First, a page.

*Prime numbers are the building blocks of mathematics, and they have fascinated mathematicians for centuries. Regarding Python programming, there are different methods to check whether the given number is a prime number and generate the list of prime numbers in the given range. This article will discuss these methods.*

A prime number is a natural number greater than 1 that has no positive divisor other than 1 and itself. In simple terms, any number that is divided by 1 and itself is referred to as Prime Number.

Example: 2, 3, 5, 7, 11, 13, 17, 19, 23,...

**Note:** 1 is not a prime number.

In Python programming, there are different methods to check whether a given number is a prime number or not.

**Methods to Check Prime Numbers in Python**

**Method-1: Using Flag Variable**

The flag variable indicates whether the number is prime or not.

**Step-by-step Explanation**

- Define a function that will take one argument (the number you want to check).
- Initialize a flag variable, i.e., set it to 'True' initially, indicating that the number is prime.
- It will be changed to 'False' if we find a factor of the number.
- Check if the number is less than 2, as numbers less than 2 are not prime.
- Use a loop to check if the number has any factor other than 1 and itself. If you find a factor, set the flag to 'False' and break out the loop.
- Based on the flag variable, return whether the number is prime or not.

Let's have a look at the Python Code.

def is_prime(num): # Initialize a flag variable flag = True
# Numbers less than 2 are not prime if num < 2: flag = False else: # Check for factors from 2 to num-1 for i in range(2, num): if num % i == 0: flag = False break
# Return the result based on the flag variable return flag
# Example usagenumber = 29if is_prime(number): print(f"{number} is a prime number")else: print(f"{number} is not a prime number")

**Method -2: Using for-else Statement**

def is_prime(num): # Check if the number is less than or equal to 1 # Prime numbers are greater than 1 if num <= 1: return False # Not a prime number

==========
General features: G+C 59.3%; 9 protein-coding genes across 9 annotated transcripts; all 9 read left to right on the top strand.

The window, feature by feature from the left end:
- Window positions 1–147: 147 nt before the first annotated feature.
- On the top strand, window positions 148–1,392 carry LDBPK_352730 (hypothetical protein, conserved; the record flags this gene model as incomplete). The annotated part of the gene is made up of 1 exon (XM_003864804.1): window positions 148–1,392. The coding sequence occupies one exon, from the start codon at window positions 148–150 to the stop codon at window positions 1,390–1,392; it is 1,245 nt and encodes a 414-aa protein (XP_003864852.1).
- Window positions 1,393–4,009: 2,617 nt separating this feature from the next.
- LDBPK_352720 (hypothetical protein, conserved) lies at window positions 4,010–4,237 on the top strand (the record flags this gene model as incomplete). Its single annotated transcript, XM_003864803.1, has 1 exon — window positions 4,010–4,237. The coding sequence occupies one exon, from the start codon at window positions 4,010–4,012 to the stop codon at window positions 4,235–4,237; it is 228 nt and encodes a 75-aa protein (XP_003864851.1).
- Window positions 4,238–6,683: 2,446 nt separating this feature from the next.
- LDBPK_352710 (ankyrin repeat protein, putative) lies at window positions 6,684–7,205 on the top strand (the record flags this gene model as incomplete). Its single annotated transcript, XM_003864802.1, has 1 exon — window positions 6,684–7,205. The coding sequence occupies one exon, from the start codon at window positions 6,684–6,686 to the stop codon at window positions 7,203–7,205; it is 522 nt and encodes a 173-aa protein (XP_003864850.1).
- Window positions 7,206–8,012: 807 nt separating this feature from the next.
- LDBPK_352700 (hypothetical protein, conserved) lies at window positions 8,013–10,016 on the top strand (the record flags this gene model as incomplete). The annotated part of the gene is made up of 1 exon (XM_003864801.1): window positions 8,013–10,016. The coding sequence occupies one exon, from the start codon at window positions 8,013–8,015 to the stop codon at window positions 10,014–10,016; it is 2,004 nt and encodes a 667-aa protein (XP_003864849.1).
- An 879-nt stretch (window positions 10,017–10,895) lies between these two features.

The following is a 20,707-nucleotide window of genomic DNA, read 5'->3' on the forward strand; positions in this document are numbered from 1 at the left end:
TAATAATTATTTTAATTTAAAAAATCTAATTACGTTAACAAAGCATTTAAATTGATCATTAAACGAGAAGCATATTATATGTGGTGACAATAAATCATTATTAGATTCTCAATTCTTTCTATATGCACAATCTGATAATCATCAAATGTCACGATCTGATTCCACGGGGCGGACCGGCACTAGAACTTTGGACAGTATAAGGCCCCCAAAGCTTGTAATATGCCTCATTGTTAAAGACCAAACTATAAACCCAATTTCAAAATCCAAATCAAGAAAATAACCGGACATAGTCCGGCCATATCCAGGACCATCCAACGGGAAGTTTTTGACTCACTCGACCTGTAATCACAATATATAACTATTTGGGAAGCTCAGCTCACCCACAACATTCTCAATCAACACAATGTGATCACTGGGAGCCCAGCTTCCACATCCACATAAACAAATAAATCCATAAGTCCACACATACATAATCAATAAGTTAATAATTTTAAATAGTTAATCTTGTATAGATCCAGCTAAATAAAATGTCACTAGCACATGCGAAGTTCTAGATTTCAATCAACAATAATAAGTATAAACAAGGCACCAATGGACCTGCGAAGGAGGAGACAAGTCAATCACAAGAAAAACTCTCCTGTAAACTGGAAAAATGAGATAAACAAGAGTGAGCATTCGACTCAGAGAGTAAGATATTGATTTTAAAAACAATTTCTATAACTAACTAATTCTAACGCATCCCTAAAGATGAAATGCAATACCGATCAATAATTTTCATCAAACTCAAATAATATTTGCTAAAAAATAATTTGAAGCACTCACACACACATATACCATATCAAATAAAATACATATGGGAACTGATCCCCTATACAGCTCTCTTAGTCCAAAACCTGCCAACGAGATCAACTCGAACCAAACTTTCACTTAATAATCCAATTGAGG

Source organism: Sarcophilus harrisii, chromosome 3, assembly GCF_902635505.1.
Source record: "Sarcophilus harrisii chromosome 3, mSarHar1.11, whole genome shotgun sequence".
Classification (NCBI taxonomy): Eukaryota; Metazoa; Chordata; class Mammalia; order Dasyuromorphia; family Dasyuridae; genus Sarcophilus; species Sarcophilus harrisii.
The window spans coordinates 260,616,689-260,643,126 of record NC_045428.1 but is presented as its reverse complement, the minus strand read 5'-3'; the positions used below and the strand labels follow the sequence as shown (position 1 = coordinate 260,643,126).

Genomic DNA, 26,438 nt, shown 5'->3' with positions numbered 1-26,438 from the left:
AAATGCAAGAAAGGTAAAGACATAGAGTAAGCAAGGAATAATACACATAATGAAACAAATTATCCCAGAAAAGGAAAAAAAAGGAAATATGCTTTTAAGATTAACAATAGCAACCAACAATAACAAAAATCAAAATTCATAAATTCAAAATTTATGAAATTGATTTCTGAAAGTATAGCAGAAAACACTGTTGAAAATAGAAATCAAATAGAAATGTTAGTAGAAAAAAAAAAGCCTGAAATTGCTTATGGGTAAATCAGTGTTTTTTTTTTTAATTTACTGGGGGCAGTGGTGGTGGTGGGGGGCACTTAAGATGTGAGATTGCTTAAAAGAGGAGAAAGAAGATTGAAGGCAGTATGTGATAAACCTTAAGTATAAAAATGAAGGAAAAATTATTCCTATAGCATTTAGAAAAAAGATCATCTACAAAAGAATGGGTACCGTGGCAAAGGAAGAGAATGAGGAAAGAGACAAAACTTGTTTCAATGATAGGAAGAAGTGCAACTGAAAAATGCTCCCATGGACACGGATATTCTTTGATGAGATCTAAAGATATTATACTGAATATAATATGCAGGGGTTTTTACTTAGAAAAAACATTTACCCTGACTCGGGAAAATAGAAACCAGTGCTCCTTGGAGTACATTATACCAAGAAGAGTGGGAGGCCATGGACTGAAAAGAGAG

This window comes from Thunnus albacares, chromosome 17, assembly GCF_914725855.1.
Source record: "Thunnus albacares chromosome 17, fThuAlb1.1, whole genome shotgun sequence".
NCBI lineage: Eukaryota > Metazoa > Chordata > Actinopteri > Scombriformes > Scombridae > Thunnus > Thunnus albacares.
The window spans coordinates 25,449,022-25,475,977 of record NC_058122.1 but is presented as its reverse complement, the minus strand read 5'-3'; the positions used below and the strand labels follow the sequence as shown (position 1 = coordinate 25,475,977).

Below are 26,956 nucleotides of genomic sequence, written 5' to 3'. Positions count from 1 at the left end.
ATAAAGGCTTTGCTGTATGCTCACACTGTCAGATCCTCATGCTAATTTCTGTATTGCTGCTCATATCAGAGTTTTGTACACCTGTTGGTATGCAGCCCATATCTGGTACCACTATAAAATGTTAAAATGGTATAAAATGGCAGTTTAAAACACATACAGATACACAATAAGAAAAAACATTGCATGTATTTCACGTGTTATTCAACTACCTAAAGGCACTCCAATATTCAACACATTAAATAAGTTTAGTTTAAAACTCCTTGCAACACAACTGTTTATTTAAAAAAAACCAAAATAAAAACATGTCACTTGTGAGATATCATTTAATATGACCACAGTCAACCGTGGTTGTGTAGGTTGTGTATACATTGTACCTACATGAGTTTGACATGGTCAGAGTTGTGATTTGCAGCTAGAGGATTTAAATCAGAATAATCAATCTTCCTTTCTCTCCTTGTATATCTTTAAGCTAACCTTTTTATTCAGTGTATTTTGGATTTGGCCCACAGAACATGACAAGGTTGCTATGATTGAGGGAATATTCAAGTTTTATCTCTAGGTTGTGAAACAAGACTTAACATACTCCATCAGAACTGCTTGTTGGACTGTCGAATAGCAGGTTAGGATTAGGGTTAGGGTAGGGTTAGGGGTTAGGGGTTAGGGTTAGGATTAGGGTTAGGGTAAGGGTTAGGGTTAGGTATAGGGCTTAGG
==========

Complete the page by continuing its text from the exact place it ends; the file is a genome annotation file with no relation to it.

# Iterate from 2 to the square root of num # This range is sufficient to check for factors for i in range(2, int(num**0.5) + 1): # If num is divisible by i, then num is not a prime number if num % i == 0: return False # num has a divisor other than 1 and itself
# The else part of for loop is executed # when no divisor is found in the for loop else: return True # num is a prime number
# Example usagenumber = 29# Check if the number is prime and print the resultif is_prime(number): print(f"{number} is a prime number")else: print(f"{number} is not a prime number")

Here, we have defined a function 'is_prime' that can take a single argument 'num' to check the primality. Initially, we will check if the num <= 1, then directly reject it (i.e., not prime). Now, we will iterate a for loop from 2 to the square root of 'num' (here, we are checking the square root because if 'num' has a factor larger than its square root, it must also have a smaller factor that we would have already checked).

Now, we will check whether num is divisible by I (num % i == 0), and if it is divisible, then num is not a prime number. Else, num is prime.

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The next method to check whether the given number is prime or not is using a while loop.

### Method-3: Using While Loop

def is_prime_using_while(num): # Prime numbers are greater than 1 if num <= 1: return False
# Start checking from 2, since 1 is not a valid divisor for prime checking i = 2